It's thought that around six percent of people are gay. But knowing whether you are or not isn't always simple to work out. If you are feeling sexually confused, help is at hand...

Sexuality isn't a matter of gathering evidence, it's about how you feel

Hello. I'm confused...

Don't get what all the fuss is about boys? Kissed a male mate just to see what it's like? Do you have a crush on someone the same sex as you? All these are signs that you could be gay. Or you could be 100% straight. Or somewhere in between.

Sexuality for some people is not clear cut - it's a spectrum. And wherever you sit on that spectrum is completely fine.

Figuring out your sexuality isn't a matter of gathering evidence, it's about how you feel. It's normal to be sexually attracted to the same sex sometimes - it doesn't necessarily mean you're gay.

But if you've felt this way very strongly for a long time, you could be bisexual or gay. Some people know from an early age, while others need to explore and experiment to understand more about how they feel.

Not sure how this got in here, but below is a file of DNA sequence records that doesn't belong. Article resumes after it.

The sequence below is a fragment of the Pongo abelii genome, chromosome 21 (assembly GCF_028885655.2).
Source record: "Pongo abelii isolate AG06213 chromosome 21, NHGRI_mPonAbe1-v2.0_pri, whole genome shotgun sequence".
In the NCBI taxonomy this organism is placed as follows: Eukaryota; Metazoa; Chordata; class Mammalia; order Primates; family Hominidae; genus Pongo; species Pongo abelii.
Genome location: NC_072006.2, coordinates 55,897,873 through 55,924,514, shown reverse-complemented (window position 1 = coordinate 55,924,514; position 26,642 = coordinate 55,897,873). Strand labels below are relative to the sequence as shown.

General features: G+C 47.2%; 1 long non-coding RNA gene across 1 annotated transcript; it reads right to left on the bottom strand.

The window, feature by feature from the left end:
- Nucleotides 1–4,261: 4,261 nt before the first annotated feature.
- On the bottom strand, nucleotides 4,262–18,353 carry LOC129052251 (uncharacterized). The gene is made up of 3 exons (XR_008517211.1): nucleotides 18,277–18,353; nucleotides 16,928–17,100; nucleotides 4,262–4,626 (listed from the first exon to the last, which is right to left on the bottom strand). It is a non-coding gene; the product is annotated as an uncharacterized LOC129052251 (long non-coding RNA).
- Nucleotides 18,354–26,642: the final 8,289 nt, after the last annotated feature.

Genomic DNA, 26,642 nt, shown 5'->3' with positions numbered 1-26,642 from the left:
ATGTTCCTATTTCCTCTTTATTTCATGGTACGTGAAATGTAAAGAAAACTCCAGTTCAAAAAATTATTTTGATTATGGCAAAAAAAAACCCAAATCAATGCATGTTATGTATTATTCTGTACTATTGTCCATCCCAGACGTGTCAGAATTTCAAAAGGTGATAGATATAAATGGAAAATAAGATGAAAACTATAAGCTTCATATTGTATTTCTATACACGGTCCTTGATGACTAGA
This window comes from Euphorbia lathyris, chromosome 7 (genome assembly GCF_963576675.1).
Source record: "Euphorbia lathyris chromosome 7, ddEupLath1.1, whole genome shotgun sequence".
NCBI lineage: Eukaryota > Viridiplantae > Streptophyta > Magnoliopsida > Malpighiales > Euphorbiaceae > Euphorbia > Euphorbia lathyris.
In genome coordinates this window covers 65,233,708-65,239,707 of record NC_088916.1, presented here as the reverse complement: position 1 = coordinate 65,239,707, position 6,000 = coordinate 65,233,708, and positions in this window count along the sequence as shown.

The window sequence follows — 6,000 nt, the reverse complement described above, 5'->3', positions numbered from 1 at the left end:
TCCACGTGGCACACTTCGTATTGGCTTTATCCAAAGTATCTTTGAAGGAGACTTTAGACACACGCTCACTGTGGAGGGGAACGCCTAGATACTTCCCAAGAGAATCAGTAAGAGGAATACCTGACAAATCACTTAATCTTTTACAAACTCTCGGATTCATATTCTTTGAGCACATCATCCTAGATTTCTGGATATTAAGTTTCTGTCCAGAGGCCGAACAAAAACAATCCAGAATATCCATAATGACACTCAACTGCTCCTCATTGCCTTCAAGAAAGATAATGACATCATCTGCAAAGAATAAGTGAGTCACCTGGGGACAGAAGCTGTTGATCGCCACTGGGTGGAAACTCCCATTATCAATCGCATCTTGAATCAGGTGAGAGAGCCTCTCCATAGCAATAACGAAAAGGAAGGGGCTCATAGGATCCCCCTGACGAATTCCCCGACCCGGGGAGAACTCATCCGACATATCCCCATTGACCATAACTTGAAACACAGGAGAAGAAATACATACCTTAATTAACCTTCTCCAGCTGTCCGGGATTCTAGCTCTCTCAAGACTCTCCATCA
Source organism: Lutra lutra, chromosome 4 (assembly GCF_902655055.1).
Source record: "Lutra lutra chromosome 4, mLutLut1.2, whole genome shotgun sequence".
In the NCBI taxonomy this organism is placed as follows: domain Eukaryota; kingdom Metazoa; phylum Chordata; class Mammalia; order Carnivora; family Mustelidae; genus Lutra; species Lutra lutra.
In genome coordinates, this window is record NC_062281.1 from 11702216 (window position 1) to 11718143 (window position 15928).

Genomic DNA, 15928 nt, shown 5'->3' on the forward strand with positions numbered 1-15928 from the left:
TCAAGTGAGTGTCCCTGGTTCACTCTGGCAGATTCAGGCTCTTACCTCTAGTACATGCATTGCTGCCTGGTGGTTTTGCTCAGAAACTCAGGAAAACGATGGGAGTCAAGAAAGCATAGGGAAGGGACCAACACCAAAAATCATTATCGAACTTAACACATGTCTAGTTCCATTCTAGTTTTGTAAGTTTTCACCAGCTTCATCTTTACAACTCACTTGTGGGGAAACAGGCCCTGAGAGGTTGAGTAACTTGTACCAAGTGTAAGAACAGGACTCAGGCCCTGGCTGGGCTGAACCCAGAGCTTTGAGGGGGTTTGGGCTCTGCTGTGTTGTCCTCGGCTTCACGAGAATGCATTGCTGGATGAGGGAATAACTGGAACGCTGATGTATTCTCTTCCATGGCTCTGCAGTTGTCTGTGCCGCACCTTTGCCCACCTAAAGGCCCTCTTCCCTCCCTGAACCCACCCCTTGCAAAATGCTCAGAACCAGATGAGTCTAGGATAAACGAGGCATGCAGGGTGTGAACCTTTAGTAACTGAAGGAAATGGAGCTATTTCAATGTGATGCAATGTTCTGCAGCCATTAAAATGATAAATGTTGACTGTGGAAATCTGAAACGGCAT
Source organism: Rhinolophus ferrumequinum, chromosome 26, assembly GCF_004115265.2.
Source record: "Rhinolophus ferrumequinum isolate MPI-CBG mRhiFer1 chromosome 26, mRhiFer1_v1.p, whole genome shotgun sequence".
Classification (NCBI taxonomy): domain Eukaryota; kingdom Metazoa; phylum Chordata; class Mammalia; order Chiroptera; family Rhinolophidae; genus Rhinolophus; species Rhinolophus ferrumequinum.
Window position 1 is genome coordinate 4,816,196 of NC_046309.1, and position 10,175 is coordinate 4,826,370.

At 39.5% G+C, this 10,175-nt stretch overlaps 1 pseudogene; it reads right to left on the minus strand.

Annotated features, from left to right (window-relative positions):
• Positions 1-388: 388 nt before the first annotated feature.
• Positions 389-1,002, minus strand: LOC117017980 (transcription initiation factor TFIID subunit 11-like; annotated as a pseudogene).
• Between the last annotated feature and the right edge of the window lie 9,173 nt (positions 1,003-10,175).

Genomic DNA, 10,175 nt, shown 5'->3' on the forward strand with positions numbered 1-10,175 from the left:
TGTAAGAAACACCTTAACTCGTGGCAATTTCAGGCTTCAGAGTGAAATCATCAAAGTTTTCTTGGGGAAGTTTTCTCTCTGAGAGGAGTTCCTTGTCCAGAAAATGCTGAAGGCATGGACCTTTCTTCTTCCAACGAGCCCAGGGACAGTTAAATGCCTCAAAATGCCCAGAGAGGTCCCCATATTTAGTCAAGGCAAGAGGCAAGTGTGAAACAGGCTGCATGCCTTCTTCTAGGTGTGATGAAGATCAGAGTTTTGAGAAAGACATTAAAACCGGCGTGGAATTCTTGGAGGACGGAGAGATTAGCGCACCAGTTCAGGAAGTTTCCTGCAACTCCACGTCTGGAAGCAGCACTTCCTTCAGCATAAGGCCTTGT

What's in a name?

Sexual orientation (or sexuality) is about who you have sexual feelings towards.

  • Heterosexuals (people who are straight) are people who only fancy members of the opposite sex.
  • Homosexuals (people who are gay) only fancy members of the same sex. Girls who fancy other girls can also be called lesbians.
  • Bisexuals are attracted to both sexes.
  • Asexuals experience attraction, but do not experience sexual attraction or sexual desire.

However, as a teenager, your sexual feelings can be very intense and it's completely natural for your attention to jump between different people - and different genders - quite frequently.

This can be confusing. It can also be exciting. Enjoy and explore at your own pace. Sexuality doesn't develop overnight, so don't be in too much of a hurry to put a label on yours.

You're not alone

With six percent of the population defining themselves as gay you really aren't on your own, and it's likely that some of your friends are curious about the same things you are.

BBC Advice factfiles are here to help young people with a broad range of issues. They're based on advice from medical professionals, government bodies, charities and other relevant groups. Follow the links for more advice from these organisations.